The Weight Loss Myth
A scientific and cultural myth, often perpetuated by people who should know better — doctors, trainers, and other health professionals, is that in order to lose weight we must decrease calories and increase exercise. Also known as Calories In — Calories Out, the premise is that if you burn more calories than you take in, you will lose weight.
It is given the air of science by quoting a law from physics called the First Law of Thermodynamics. However, this law of physics has no more to do with weight loss than a more well know law of physics, the Law of Gravity.
While calories in/calories out may help some people lose weight temporarily, it is otherwise a losing battle. Why? When we reduce calories, we get tired, our metabolism, the ability to burn calories, slows down. We don't feel like exercising. Exercising makes us hungry. Many people trying to lose weight end up tired and hungry, with carbohydrate cravings hard to resist.
Calories in/calories out also causes some people to overexercise, doing hours daily of jogging, biking, exercise classes and aerobics, attempting to burn more calories. The truth is, exercise is only a small part of weight loss. Without dietary factors in place, it is very difficult to lose weight by exercise alone. Diet is at least 75% of the weight control battle, especially as we age and it becomes more difficult to lose weight and harder to do hours of exercise.
The calories in/calories out theory makes a dangerous assumption that all calories are equal. Because fat has 9 calories per gram, whereas carbs and protein have 4 calories per gram, it is often recommended that fat, being more calorie dense, should be reduced over protein or carb calories.
The idea that eating fat helps you lose fat may seem counter-intuitive. Yet the most dramatically effective weight loss approach ever researched was done by two British researchers in the 1950's. (Kekwick and Pawan, 1956) They divided volunteers into 3 groups of 1,000 calories daily, one group 90% carbohydrates, another 90% protein, and a third group, 90% fat.
The group receiving 90% carbs gained an average of .24 pounds daily. The 90% protein group lost .6 pounds daily, and the 90% fat group lost the most .9 pounds daily.
The 90% carb diet resulted in gaining a pound every four days, the 90% fat group losing three and a half pounds every four days. Clearly, a calorie of carbohydrate has a different effect on fat burning than a calorie of fat.
Why is this true? Fat metabolism is based on hormones, not physics. A number of hormones affect fat metabolism, such as thyroid hormone and estrogen. But the primary hormone affecting the metabolism of fat is insulin.
According to Gary Taubes, author of “Why We Get Fat,” the science of fat regulation was worked out between the 1920's and 1960's. There is no controversy about the science. From Yalow and Berson, 1965: Releasing fat from our fat tissue and then burning it for energy “requires only the negative stimulus of insulin deficiency.” If we can get our insulin levels to drop we can burn our fat, if we can't, we won't. If the level of insulin is elevated we will accumulate fat. That is the science.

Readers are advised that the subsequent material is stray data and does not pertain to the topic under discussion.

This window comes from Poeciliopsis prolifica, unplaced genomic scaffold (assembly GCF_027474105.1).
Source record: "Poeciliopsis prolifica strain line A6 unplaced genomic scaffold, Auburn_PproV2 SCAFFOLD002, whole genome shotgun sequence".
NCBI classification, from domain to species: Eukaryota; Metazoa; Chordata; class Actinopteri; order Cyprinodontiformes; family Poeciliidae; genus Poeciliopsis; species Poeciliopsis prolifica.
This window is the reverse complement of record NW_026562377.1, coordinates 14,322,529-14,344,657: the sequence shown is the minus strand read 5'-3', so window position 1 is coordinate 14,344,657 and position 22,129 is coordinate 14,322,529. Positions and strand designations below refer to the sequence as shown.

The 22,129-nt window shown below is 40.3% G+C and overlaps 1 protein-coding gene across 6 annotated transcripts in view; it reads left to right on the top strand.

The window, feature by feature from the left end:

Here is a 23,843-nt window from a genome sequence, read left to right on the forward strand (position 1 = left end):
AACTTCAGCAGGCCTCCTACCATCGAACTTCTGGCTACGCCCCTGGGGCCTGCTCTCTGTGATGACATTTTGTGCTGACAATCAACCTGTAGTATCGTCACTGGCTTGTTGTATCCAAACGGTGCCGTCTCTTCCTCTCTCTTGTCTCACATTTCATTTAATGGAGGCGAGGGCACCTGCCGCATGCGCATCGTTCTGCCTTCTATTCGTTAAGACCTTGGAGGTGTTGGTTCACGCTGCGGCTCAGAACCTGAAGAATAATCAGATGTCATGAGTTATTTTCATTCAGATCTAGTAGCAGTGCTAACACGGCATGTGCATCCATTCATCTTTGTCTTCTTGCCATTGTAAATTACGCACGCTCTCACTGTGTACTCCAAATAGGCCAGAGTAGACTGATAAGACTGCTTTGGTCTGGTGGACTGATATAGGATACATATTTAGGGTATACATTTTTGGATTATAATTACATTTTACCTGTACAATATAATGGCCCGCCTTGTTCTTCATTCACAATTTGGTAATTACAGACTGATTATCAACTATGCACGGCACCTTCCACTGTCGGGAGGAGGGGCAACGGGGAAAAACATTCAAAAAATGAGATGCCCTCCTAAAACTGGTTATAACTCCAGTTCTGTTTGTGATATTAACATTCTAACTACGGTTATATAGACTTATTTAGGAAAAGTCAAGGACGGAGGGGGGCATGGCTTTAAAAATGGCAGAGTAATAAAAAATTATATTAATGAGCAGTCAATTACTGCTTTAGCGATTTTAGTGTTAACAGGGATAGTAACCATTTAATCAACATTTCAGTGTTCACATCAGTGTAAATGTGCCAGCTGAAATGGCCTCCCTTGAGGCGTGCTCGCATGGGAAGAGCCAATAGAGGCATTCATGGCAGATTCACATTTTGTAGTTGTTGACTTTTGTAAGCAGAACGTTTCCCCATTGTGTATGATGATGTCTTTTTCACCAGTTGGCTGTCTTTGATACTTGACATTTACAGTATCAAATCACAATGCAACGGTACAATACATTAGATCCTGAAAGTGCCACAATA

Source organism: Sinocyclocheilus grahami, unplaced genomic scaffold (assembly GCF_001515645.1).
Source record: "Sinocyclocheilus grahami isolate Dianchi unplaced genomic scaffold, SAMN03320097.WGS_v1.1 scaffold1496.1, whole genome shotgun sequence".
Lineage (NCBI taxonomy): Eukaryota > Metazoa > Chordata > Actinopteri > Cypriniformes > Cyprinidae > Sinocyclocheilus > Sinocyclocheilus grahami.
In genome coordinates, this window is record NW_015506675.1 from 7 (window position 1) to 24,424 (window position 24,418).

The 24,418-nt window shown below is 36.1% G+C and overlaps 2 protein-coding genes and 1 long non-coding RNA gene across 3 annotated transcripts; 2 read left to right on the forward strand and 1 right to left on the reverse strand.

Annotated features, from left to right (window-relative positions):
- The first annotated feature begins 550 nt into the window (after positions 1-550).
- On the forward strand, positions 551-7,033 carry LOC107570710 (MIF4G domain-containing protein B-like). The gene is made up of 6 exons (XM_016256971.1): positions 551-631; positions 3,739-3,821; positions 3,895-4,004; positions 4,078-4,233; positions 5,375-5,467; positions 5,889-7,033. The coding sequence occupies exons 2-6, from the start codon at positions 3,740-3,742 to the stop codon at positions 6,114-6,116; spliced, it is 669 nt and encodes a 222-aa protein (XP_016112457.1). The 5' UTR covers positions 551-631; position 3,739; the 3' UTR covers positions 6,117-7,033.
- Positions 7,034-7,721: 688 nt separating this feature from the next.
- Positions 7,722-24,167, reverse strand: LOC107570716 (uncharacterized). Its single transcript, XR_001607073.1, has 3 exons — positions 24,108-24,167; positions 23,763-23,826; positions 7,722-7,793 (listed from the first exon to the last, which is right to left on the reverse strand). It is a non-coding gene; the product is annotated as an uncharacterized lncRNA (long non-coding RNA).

- Insulin release is triggered largely by carbohydrates, especially refined carbohydrates.
- Protein has a small stimulatory effect on insulin, while fat alone will not trigger insulin release.
A fact of physiology is that when insulin is elevated, we cannot burn body or dietary fat for fuel, we can only store fat until insulin levels come down. Only then can we burn dietary and body fat.
We contain only one teaspoon of sugar in our entire blood supply. Anything over that is considered dangerous by the body, and will secrete insulin to send sugar to cells, or convert to fat for storage.
Fat units of energy, called ketones, are actually preferred by the body for fuel over glucose. Fat burns with less metabolic waste products than glucose, a “dirty fuel.”
A breakfast of bacon, eggs and broccoli will have a low stimulus on insulin. But if you add orange juice, or toast or a muffin, insulin secretion spikes, storing excess calories as fat.
The key to weight loss is to reduce insulin release by following a low carbohydrate diet, avoiding sweetened beverages, beer, soda and juice. Stay off the fattening carbohydrates, wheat, potatoes, rice, corn, breads, pastas, pastries and sugar.
People typically feel better once they are low carb and fat-adapted, as stable blood sugar helps to have stable emotions and moods.
Overexercise stimulates stress hormones that increase insulin resistance. We need insulin sensitivity to lower insulin levels.
By reducing fattening carbohydrates and increasing healthy fats, like butter, coconut oil, olive oil and fats found in pasture raised eggs and poultry and grass-fed meats, you can reduce insulin levels and become a more efficient fat burner.
Why We Get Fat by Gary Taubes
Guyton's Medical Physiology
Primal Body, Primal Mind by Nora Gedgaudas